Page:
Short of choosing Governor Tim Kaine, Joe Biden would likely present Democrats with the best chance of stealing Virginia in November. He is well known throughout the Mid-Atlantic states and could appeal to voters in the rural southwestern part of the state, which is similar to central Pennsylvania and southern Ohio. It is also worth noting that southwestern Virginia is quite similar to western North Carolina. If Biden can keep McCain's margins among rural and White voters (also known as John Edwards' base) down in North Carolina while Obama cleans up among Blacks and younger voters in the college towns of Raleigh, Charlotte, Chapel Hill, Durham, and Winston-Salem, it is conceivable that North Carolina could turn blue. And if that were to happen, this election would be over.

Like Obama, and unlike Evan Bayh, Biden is a talented public speaker with a good sense of humor and a folksy style. His biggest problem is his tendency to be long-winded and to put his foot in his mouth on occasion. However, I would argue that his foot-in-mouth tendencies would be a benefit to Obama in that by virtue of being chosen by Obama, it would show that Obama simply doesn't care about these gaffes. And if Biden's boss doesn't care so much about it, then perhaps the media and voters shouldn't care so much either. That would help keep the media from focusing so much on any awkward statements Biden may make.

The other problem Biden will have to deal with is renewed criticisms of plagiarism from his 1988 campaign. However, at a time in which violence is increasing in Afghanistan, banks are going bankrupt, and people are paying $70 to fill their gas tanks, voters might not care so much about a politician not giving proper attribution in a speech he made twenty years ago.

In short, Biden should definitely be in the top three on Obama's shortlist. He is a policy heavyweight who appeals directly to the rural White voters Obama is struggling with. He also has no real negatives that the GOP can exploit without looking like hypocrites and brings little in the way of baggage. And unlike Hillary Clinton, Biden and Obama genuinely like each other. Many Democrats who lamented the demise of the three most experienced Democrats this primary season (Bill Richardson, Joe Biden, and Chris Dodd) would react with glee to this pick. And Republicans would probably react with horror because he is both a defensive and offensive pick who shores up Obama's base and threatens McCain's.

Obama would be wise to give Joe Biden serious consideration.

9 comment(s):

Anonymous said...

You like Senator Biden too much! He's been on all of the Sunday "political talking heads" shows so much over the last few years that I get tired of seeing him there! He also often comes across as a grumpy old man who would also neutralize John McCain's negatives of also being a grumpy old man. Obama frequently talks about "change" in the White House and about "change" in all of politics, but Senator Biden couldn't be more "part of Washington Beltway politics" if he tried! Biden isn't "change"! Finally, when is truly having two U.S. Senators running as a Presidential ticket ever a winning combination (and I ask the same question about Senator McCain, who may also end up picking a U.S. Senator as his final VP choice)?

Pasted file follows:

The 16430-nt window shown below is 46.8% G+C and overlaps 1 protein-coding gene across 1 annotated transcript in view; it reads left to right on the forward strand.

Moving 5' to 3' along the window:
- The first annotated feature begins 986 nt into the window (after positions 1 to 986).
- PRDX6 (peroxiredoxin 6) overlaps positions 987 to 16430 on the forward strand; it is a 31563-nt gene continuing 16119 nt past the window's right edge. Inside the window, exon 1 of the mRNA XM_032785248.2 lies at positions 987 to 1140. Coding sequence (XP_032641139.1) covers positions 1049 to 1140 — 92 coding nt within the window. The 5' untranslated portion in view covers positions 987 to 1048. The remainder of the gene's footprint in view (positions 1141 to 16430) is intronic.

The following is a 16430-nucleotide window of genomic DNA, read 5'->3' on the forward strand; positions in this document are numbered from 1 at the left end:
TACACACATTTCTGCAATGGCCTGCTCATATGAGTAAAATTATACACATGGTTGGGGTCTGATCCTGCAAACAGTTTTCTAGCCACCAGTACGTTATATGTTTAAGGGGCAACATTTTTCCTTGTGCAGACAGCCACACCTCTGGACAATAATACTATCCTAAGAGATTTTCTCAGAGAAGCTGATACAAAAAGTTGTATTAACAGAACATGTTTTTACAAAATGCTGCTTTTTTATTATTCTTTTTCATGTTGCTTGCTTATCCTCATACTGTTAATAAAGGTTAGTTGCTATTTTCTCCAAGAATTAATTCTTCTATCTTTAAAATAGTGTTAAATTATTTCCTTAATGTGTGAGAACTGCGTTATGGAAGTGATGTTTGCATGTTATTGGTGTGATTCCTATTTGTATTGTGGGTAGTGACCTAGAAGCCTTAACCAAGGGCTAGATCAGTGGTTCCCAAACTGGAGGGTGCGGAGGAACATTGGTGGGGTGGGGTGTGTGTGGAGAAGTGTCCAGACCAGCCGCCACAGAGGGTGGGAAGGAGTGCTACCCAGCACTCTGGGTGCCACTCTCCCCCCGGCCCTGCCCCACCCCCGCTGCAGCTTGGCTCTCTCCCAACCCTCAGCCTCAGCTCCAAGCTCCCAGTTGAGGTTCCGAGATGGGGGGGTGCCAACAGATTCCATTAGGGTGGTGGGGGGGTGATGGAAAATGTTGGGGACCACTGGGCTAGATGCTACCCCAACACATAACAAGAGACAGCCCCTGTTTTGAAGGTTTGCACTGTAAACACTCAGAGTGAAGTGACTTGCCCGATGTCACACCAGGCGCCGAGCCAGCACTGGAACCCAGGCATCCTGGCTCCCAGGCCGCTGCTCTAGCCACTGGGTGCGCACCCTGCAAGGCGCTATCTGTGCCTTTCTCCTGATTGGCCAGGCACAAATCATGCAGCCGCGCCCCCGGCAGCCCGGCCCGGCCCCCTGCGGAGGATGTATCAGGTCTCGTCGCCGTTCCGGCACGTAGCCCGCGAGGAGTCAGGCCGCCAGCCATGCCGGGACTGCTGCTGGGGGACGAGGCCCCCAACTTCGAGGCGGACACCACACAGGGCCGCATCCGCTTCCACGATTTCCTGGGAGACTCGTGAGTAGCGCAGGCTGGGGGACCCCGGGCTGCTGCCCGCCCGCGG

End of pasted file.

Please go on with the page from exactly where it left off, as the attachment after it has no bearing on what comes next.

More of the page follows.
John D said...

You know, I like Biden. I think that he has accomplished a lot (taking into account he is a senator), but I believe Obama's right choice (if politics wasn't involved) is Bill Richardson. This Time Magazine article makes the case for a Hillary VP, and I believe that if she is not chosen as VP, there will be some drawbacks for Obama. However, I really don't know the tradeoff in not picking her, but I do know that there will be some in the Obama camp equally upset if he were to choose her. Anyways, back to Bill (Richardson). He brings in a whole heck of a lot of experience in foreign policy, which, in my theory, is one of the few aspects of affairs that the president has a good deal of control over. At this point in time, I feel that foreign affairs are important, and we could better overcome our domestic problems with a better foreign policy.


Anthony Palmer said...


If being a senator doesn't represent "change," that would mean that Hillary Clinton and Evan Bayh should be struck from the list as well. This would leave governors and former/retired politicians. So Bill Richardson, Kathleen Sebelius, Janet Napolitano, and Sam Nunn would fall in that category.

As for McCain, I think most of his top prospects are governors. Romney, Jindal, Palin, Crist, and maybe even Sanford are all outsiders.